The Manual guides agents in negotiating with the public and promotes uniformity by detailing information and instructions pertaining to the processing and technical aspects involved in the drafting, processing, reviewing, and signing of closing agreements authorized by Int.Rev.Code of 1954, § 7121. Clearly, this is a manual which effects members of the public and is not solely related to internal personnel functions of the IRS. Although the manual may not have been heretofore disclosed in its entirety in any proceeding, the government concedes that various portions thereof have been produced voluntarily or pursuant to court order in various legal actions. Furthermore, the court *875 can envision a number of circumstances in which the Manual would be made available in a discovery proceeding pursuant to the Federal Rules of Civil Procedure.
Ultimately the disclosure of either document rests on an equitable determination of whether the benefits to the public of disclosure outweigh the effects of nondisclosure. The legislative history of the Freedom of Information Act establishes that disclosure was to be the rule rather than the exception. The legislative hearings demonstrate the propensity of governmental agencies to shield their activities and procedures from public scrutiny.
The court has carefully examined the documents in question and applied the standard set forth in General Services Administration v. Benson. The government has failed to sustain its burden of establishing exemption. It is my view that the prejudice to the government from disclosure of the documents is outweighed by the public's right to know.
The government's motions are denied.NOTES
 339 F. Supp. 1266 (W.D.Wash.1971).
 Ackerly v. Ley, 137 U.S.App.D.C. 133, 420 F.2d 1336 (1969); Consumers Union of United States, Inc. v. Veterans Administration, 301 F. Supp. 796 (S.D.N.Y. 1969); M. A. Schapiro & Co. v. S.E.C., 339 F. Supp. 467 (D.D.C.1972).
 Epstein v. Resor, 421 F.2d 930 (9th Cir. 1970), cert. den'd 398 U.S. 965, 90 S. Ct. 2176, 26 L. Ed. 2d 549; American Mail Line, Limited v. Gulick, 133 U.S.App. D.C. 382, 411 F.2d 696 (1969); Bristol-Myers Co. v. F.T.C., 138 U.S.App.D.C. 22, 424 F.2d 935 (1970), cert. den'd 400 U.S. 824, 91 S. Ct. 46, 27 L. Ed. 2d 52; Sterling Drug Inc. v. F.T.C., 450 F.2d 698 (D.C.Cir. 1971).
 5 U.S.C. § 552(c)
"The purpose of this subsection is to make it clear beyond doubt that all materials are to be made available to the public by publication or otherwise unless explicitly allowed to be kept secret by one of the exemptions . . ." Senate Report No. 813, Cong.Rec. Vol. III, Part 20, p. 26823.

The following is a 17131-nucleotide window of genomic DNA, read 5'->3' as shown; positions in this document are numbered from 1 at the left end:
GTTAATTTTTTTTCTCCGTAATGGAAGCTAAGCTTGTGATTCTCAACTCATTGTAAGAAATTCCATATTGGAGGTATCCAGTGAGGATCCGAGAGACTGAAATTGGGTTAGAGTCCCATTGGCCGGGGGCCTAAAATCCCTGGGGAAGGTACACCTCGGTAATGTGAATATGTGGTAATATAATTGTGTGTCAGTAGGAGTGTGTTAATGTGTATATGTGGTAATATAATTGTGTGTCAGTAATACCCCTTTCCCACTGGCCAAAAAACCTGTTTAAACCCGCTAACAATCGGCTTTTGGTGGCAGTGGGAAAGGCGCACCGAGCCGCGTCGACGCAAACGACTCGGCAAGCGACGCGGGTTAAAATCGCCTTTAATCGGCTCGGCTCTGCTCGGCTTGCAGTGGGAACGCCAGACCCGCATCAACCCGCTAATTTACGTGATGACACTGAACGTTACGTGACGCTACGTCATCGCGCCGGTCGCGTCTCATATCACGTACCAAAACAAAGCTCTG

Bristol-Myers Co. v. F.T.C., 138 U.S. App.D.C. 22, 424 F.2d 935 (1970); Wellford v. Hardin, 444 F.2d 21 (4th Cir. 1971).
 5 U.S.C. § 552(a) (3); Epstein v. Resor, 421 F.2d 930 (9th Cir. 1970); American Mail Line, Limited v. Gulick, 133 U.S. App.D.C. 382, 411 F.2d 696 (1969).
 General Services Administration v. Benson, 415 F.2d 878, 880 (9th Cir. 1969).
 S.Rep.No.813, 89th Cong., 1st Sess. 9 (1965); H.R.Rep.No.1497, 89th Cong., 2d Sess. 10 (1966); Ackerly v. Ley, 137 U.S.App.D.C. 133, 420 F.2d 1336 (1969); Freeman v. Seligson, 132 U.S.App.D.C. 56, 405 F.2d 1326 (1968); V.E.B. Carl Zeiss, Jena v. Clark, 128 U.S.App.D.C. 10, 384 F.2d 979 (1967); K. Davis, Administrative Law Treatise § 3 A. 21 (Supp. 1970).
 Internat'l Paper Co. v. Federal Power Commission, 438 F.2d 1349 (2d Cir. 1971).
 Soucie v. David, 145 U.S.App.D.C. 144, 448 F.2d 1067 (1971); Mink v. EPA, 464 F.2d 742 (D.C.Cir.1971); Skolnick v. Parsons, 397 F.2d 523 (7th Cir. 1968); General Services Administration v. Benson, 415 F.2d 878, 880 (9th Cir. 1969); Boeing Airplane Company v. Coggeshall, 108 U.S.App.D.C. 106, 280 F.2d 654 (1960).
 Internal Revenue Service, Management Information Report Source of Return Income Taxes, 1969 at page IV (1969); affidavit of Singleton B. Wolfe, dated January 4, 1972 and filed January 21, 1972.
 5 U.S.C. § 552(b) (2).
 Benson v. General Services Administration, 289 F. Supp. 590, 595 (W.D.Wash. 1968). K. Davis, Administrative Law Treatise § 3 A. 17 (Supp.1970).